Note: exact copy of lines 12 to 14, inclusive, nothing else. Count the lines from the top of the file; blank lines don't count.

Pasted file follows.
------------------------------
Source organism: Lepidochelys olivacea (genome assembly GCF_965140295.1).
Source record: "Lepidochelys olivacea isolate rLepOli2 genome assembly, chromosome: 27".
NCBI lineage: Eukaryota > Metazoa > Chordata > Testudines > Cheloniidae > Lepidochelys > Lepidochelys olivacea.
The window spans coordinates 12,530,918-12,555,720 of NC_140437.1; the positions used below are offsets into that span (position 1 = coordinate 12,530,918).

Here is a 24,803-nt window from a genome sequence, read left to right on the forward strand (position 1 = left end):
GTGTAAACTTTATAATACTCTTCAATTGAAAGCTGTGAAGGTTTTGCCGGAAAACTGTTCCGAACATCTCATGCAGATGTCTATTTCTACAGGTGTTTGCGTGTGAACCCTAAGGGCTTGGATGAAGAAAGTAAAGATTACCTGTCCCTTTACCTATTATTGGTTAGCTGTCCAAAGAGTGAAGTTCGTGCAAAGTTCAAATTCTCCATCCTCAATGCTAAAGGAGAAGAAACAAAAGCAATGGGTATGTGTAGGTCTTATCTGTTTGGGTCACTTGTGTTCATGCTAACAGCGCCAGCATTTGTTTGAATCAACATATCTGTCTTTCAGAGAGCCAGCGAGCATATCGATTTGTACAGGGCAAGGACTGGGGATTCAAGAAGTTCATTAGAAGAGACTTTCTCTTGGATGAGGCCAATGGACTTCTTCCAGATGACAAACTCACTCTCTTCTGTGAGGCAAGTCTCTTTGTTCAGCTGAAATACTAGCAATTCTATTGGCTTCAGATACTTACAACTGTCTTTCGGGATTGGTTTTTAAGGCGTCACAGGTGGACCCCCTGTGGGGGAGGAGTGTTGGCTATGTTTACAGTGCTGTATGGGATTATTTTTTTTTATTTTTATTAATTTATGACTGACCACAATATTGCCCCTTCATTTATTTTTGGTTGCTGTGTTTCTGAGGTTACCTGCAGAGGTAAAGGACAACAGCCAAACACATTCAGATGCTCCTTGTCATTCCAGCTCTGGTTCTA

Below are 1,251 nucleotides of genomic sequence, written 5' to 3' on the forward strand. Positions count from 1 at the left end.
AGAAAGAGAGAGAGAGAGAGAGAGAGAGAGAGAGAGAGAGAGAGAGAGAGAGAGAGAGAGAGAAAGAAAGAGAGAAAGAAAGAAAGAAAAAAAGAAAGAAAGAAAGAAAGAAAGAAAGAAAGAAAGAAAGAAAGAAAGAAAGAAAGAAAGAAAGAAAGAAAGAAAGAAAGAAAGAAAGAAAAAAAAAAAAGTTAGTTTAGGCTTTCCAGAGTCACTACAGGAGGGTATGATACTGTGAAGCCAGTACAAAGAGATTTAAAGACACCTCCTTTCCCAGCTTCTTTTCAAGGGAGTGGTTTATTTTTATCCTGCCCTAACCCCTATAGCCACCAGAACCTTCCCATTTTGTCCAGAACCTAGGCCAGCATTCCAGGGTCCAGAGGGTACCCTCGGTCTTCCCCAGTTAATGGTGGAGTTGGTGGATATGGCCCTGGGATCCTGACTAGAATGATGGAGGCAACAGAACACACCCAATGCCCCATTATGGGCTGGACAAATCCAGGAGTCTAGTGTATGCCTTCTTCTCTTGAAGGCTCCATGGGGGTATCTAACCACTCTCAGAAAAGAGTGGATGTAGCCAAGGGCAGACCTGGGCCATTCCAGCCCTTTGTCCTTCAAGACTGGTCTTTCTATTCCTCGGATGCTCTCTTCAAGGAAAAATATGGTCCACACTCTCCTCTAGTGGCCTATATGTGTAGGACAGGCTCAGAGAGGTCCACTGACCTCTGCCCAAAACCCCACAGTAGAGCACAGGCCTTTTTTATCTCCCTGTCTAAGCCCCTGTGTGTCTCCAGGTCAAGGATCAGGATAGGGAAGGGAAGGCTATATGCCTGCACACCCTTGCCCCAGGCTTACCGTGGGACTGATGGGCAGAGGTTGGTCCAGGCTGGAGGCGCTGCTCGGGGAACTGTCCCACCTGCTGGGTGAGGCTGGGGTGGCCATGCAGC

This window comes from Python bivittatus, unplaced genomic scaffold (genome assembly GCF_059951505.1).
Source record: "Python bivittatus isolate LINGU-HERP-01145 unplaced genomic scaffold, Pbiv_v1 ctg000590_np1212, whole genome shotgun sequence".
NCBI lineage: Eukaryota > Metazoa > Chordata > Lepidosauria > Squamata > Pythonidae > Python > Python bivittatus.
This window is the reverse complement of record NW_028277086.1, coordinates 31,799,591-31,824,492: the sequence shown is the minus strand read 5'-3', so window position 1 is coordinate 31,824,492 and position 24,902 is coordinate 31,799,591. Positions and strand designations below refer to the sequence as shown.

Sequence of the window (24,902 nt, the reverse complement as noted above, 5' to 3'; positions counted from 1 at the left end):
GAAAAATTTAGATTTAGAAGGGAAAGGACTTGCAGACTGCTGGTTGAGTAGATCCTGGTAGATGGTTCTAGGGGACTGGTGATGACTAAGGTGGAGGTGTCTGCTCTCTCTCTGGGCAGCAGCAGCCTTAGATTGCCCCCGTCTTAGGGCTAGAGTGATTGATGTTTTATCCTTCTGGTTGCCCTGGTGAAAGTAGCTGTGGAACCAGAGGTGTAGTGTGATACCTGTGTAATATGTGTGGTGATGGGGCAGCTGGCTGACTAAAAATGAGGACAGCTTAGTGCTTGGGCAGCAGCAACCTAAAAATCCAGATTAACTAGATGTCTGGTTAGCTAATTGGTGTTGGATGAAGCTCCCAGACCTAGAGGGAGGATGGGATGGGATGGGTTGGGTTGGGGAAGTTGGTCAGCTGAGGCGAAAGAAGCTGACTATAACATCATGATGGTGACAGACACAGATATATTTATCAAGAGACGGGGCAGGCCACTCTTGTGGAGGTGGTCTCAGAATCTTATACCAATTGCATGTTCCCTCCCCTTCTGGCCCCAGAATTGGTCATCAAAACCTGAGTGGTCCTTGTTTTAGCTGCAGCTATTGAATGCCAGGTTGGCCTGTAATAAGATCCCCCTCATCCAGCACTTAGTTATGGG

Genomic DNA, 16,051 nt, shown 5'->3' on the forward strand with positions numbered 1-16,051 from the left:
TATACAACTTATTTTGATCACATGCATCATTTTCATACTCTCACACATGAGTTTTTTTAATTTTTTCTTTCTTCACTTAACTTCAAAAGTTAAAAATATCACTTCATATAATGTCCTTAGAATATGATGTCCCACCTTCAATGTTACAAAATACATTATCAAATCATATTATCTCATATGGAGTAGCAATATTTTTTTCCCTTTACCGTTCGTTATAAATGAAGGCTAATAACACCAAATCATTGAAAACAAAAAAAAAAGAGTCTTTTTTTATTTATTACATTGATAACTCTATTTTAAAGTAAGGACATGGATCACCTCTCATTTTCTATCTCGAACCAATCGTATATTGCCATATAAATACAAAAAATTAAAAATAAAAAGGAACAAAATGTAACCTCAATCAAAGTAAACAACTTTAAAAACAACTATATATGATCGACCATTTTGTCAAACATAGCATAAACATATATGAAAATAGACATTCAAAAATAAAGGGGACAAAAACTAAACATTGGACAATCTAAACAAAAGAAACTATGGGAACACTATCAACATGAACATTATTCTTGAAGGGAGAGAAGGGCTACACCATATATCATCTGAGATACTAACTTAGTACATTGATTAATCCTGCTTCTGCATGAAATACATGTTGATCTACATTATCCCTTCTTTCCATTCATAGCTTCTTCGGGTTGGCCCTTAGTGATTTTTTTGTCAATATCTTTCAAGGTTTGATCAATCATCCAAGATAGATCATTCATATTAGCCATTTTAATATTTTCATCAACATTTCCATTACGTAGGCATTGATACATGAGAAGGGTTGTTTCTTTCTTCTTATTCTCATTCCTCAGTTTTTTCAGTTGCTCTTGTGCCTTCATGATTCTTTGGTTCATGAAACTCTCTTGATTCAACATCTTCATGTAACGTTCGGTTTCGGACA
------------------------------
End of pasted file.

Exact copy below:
This window is the reverse complement of record NW_028277086.1, coordinates 31,799,591-31,824,492: the sequence shown is the minus strand read 5'-3', so window position 1 is coordinate 31,824,492 and position 24,902 is coordinate 31,799,591. Positions and strand designations below refer to the sequence as shown.

Sequence of the window (24,902 nt, the reverse complement as noted above, 5' to 3'; positions counted from 1 at the left end):
GAAAAATTTAGATTTAGAAGGGAAAGGACTTGCAGACTGCTGGTTGAGTAGATCCTGGTAGATGGTTCTAGGGGACTGGTGATGACTAAGGTGGAGGTGTCTGCTCTCTCTCTGGGCAGCAGCAGCCTTAGATTGCCCCCGTCTTAGGGCTAGAGTGATTGATGTTTTATCCTTCTGGTTGCCCTGGTGAAAGTAGCTGTGGAACCAGAGGTGTAGTGTGATACCTGTGTAATATGTGTGGTGATGGGGCAGCTGGCTGACTAAAAATGAGGACAGCTTAGTGCTTGGGCAGCAGCAACCTAAAAATCCAGATTAACTAGATGTCTGGTTAGCTAATTGGTGTTGGATGAAGCTCCCAGACCTAGAGGGAGGATGGGATGGGATGGGTTGGGTTGGGGAAGTTGGTCAGCTGAGGCGAAAGAAGCTGACTATAACATCATGATGGTGACAGACACAGATATATTTATCAAGAGACGGGGCAGGCCACTCTTGTGGAGGTGGTCTCAGAATCTTATACCAATTGCATGTTCCCTCCCCTTCTGGCCCCAGAATTGGTCATCAAAACCTGAGTGGTCCTTGTTTTAGCTGCAGCTATTGAATGCCAGGTTGGCCTGTAATAAGATCCCCCTCATCCAGCACTTAGTTATGGG